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Do You Know How Much Exercise You Need to’ Offset’ a Day of Sitting? Scientists Calculated



Do You Know How Much Exercise You Need to' Offset' a Day of Sitting Scientists Calculated

We are aware that sitting for extended periods of time is bad for our health, but how much exercise is necessary to offset these negative effects?

According to research, working up a sweat for 30 to 40 minutes each day should be sufficient.

The research indicates that 10 hours of sitting still should be balanced out with up to 40 minutes of “moderate to vigorous intensity physical activity” per day; however, any amount of exercise, or even just standing up, helps to some extent.

This is based on a meta-analysis study that was published in 2020 and examined nine earlier studies that included 44,370 participants wearing fitness trackers in four different countries.

According to the analysis, the longer a person leads a sedentary lifestyle, the lower their chance of dying from moderate-to-intense physical activity.

“In active individuals doing about 30-40 minutes of moderate to vigorous intensity physical activity, the association between high sedentary time and risk of death is not significantly different from those with low amounts of sedentary time,” the researchers explained in their paper.

To put it another way, engaging in moderately intense activities like cycling, brisk walking, or gardening can reduce your chance of dying sooner to what it would be if you weren’t spending so much time sitting around. In fact, this relationship has been shown in data gathered from thousands of people.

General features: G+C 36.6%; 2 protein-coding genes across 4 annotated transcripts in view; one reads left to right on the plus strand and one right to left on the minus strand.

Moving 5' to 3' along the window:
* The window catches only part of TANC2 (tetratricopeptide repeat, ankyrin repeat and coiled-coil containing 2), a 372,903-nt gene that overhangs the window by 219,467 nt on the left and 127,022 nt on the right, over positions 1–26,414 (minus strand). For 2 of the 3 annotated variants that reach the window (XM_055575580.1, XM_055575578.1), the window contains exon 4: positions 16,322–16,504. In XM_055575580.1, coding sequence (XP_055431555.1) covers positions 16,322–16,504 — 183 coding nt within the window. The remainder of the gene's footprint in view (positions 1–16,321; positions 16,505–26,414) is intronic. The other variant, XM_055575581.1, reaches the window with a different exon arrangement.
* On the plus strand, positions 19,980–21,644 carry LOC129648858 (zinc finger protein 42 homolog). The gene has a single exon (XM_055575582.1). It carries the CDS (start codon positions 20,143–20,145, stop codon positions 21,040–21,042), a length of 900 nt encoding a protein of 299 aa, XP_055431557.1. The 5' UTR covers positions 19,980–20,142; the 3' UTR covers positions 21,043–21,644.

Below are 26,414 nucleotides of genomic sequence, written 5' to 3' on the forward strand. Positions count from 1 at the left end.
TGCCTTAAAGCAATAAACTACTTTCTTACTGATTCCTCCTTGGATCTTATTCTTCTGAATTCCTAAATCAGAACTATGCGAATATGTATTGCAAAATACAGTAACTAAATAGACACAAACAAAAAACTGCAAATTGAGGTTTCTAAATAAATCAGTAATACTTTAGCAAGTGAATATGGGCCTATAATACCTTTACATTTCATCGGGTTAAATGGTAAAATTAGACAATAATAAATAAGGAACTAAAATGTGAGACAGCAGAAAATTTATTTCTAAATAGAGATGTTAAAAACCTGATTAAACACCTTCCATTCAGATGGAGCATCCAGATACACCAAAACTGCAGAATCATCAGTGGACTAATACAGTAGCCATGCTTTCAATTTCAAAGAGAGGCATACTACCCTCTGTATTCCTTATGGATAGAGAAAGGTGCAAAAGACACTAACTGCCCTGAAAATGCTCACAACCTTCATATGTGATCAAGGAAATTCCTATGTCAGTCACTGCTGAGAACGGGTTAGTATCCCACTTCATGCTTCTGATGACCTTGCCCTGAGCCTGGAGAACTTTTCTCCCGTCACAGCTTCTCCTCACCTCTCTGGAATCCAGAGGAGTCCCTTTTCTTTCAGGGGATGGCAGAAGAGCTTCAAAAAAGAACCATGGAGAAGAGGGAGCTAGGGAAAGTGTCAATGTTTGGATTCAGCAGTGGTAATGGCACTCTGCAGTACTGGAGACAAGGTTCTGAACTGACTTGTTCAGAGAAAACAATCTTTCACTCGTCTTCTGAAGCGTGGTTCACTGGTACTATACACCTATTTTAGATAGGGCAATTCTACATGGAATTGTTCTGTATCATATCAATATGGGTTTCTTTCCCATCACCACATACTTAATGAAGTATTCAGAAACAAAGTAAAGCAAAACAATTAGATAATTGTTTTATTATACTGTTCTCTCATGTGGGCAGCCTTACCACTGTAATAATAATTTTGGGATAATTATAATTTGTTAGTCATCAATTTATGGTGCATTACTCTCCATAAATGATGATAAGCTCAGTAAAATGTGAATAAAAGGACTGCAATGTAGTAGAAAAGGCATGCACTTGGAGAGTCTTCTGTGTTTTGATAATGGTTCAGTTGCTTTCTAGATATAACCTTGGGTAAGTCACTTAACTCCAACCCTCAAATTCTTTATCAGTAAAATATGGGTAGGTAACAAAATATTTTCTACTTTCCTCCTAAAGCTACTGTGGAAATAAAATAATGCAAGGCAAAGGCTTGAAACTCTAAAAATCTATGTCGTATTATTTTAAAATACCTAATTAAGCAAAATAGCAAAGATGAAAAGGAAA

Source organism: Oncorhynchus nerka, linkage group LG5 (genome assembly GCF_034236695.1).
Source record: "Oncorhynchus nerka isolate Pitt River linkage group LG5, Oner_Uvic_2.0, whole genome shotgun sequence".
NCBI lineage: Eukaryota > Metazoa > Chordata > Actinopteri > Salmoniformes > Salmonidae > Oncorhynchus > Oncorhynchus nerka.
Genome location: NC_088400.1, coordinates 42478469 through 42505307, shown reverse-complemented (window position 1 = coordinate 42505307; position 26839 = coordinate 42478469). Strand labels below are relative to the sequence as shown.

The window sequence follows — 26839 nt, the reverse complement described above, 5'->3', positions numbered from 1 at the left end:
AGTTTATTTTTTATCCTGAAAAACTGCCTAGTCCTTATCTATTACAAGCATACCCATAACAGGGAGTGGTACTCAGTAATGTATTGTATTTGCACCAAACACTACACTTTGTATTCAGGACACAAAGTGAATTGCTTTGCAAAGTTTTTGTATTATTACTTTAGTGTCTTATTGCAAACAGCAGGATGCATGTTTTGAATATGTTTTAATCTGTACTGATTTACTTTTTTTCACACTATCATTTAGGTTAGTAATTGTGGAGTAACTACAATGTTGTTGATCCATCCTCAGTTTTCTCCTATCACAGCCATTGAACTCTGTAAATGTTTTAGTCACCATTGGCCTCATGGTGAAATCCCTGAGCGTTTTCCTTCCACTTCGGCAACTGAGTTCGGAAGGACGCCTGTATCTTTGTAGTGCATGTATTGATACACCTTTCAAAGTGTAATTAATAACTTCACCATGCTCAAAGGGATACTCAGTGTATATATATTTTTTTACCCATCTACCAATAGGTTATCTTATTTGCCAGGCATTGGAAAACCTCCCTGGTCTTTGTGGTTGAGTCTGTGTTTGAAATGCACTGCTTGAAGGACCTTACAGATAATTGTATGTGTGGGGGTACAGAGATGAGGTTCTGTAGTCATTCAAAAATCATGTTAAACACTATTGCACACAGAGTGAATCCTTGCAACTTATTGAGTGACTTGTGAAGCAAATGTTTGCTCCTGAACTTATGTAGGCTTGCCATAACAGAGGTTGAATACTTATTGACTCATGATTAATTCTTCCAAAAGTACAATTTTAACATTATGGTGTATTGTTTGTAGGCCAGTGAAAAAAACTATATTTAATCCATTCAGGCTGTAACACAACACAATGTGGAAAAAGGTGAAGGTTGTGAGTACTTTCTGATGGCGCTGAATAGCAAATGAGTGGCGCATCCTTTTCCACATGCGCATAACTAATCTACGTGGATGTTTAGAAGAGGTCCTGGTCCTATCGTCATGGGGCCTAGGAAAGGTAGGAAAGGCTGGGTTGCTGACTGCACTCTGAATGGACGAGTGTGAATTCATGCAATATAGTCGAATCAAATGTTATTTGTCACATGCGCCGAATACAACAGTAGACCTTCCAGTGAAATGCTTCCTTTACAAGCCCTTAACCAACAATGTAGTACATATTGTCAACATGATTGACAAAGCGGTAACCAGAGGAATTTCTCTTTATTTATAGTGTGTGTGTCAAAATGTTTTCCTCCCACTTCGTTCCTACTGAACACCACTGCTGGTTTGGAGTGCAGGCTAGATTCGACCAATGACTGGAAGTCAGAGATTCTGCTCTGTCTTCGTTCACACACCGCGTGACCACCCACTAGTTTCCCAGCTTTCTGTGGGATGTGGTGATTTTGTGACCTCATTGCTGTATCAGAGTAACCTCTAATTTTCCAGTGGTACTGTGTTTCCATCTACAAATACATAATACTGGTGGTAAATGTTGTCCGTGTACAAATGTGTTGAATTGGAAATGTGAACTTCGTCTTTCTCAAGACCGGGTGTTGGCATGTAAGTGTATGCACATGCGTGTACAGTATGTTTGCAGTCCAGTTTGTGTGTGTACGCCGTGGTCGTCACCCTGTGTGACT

This type of meta-analysis necessitates complex dot-joining between various studies with distinct subjects, durations, and circumstances; however, the advantage of this specific study is that it was based on comparatively objective wearable data, rather than participant self-reported data.

The study was released at the same time as the 2020 Global Guidelines on Physical Activity and Sedentary Behavior, which were developed by 40 scientists from six continents and published by the World Health Organization. The study and the updated recommendations were also published in a special edition of the British Journal of Sports Medicine (BHSM).

Emmanuel Stamatakis, an Australian researcher on physical activity and population health at the University of Sydney, stated that “as these guidelines emphasize, all physical activity counts, and any amount of it is better than none.”

“People can still protect their health and offset the harmful effects of physical inactivity.”

The 2020 WHO guidelines, which suggest 150–300 minutes of moderate-intensity or 75–150 minutes of vigorous-intensity physical activity every week to combat sedentary behavior, are largely supported by fitness tracker-based research.

Some suggestions for becoming more active include taking the stairs rather than the elevator, playing with kids and pets, practicing yoga or dancing, doing housework, walking, and cycling. The researchers advise starting small if you are unable to commit to the recommended 30 to 40 minutes of activity each day.

Although it can be challenging to make recommendations for people of all ages and body types, the 40-minute activity window is consistent with earlier studies. We should gain more knowledge about how to maintain our health even when we must work long hours at a desk as more data becomes available.

“Although the new guidelines reflect the best available science, there are still some gaps in our knowledge,” stated Stamatakis.

“We are still not clear, for example, where exactly the bar for ‘too much sitting’ is. But this is a fast-paced field of research, and we will hopefully have answers in a few years’ time.”

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